Magnolia American Brasserie restaurant finally in full swing
~July 29th, 2021
Hotel Indigo developer and owner Curtis Rystadt is still gleeful of his creation and is perpetually gushing over the 4,500-square-foot restaurant inside of it.
Magnolia American Brasserie now is fully open to the public after having its original debut halted due to COVID-19.
“There was no outdoor dining, and we didn’t have the capability to do to-go orders,” says the Portland-based developer.
Rystadt purchased the former Otis Hotel building at 110 S. Madison four years ago for $1.4 million through his real estate holding company 110 S. Madison Realty LLC before spending more than $15 million to redevelop it into a 112-room boutique hotel and restaurant. The Hotel Indigo brand is a subsidiary of U.K.-based multinational hotelier InterContinental Hotels Group.
Spearheading a staff of roughly two dozen employees is 25-year veteran chef Brian Hutchins. Restaurant manager Kelsi Unger says Hutchins’ pork confit and creole trout have quickly emerged as entrée favorites among customers. On the dessert side, Unger says Hutchins’ beignets and gelato have gained popularity as well.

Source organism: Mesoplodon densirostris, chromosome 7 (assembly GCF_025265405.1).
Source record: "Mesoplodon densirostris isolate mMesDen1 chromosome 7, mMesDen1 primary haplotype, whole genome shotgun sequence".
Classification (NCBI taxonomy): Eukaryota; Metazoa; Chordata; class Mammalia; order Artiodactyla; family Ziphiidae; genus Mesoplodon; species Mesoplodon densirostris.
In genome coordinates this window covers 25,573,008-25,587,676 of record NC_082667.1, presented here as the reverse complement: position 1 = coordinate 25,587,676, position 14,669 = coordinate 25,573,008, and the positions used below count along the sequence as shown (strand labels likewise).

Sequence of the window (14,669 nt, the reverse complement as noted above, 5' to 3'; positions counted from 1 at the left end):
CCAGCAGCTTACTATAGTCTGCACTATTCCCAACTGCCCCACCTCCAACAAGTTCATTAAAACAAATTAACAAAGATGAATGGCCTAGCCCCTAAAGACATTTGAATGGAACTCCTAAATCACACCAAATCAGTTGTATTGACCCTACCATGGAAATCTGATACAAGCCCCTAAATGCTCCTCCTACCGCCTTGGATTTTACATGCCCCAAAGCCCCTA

“He does everything all from scratch,” Unger says of Hutchins.
With direct public access off West First Avenue, Magnolia is open for breakfast and brunch from 8 a.m.-noon Monday through Friday and 8 a.m.-1 p.m. on Saturday. Dinner hours are 4-11 p.m. Tuesday through Saturday, Rystadt says.
“We’re looking to expand hours and staff; I’d like to fill another eight to 12 positions,” he says.
Magnolia seats 150 comfortably, and a private dining room extends full capacity to 186, Rystadt says. Located in 4,500 square feet of space, Magnolia also has a 900-square-foot kitchen for Hutchins and his staff to work in.
Lead bartender Gabriel Fuqua says the bar within the restaurant can seat eight people comfortably.
Recently in town for the Rosauers Open Invitational golf tournament, Rystadt says he’s especially pleased with Hotel Indigo and Magnolia.
“When I think of all the work and planning that was put into this, it’s kind of overwhelming,” he says.
Rystadt says he played golf in Spokane for many years prior to purchasing the building in June 2017.
“I’ve always liked the Spokane area and wanted to have a property where there were all four seasons,” he says. “This was my best effort to represent the city of Spokane.”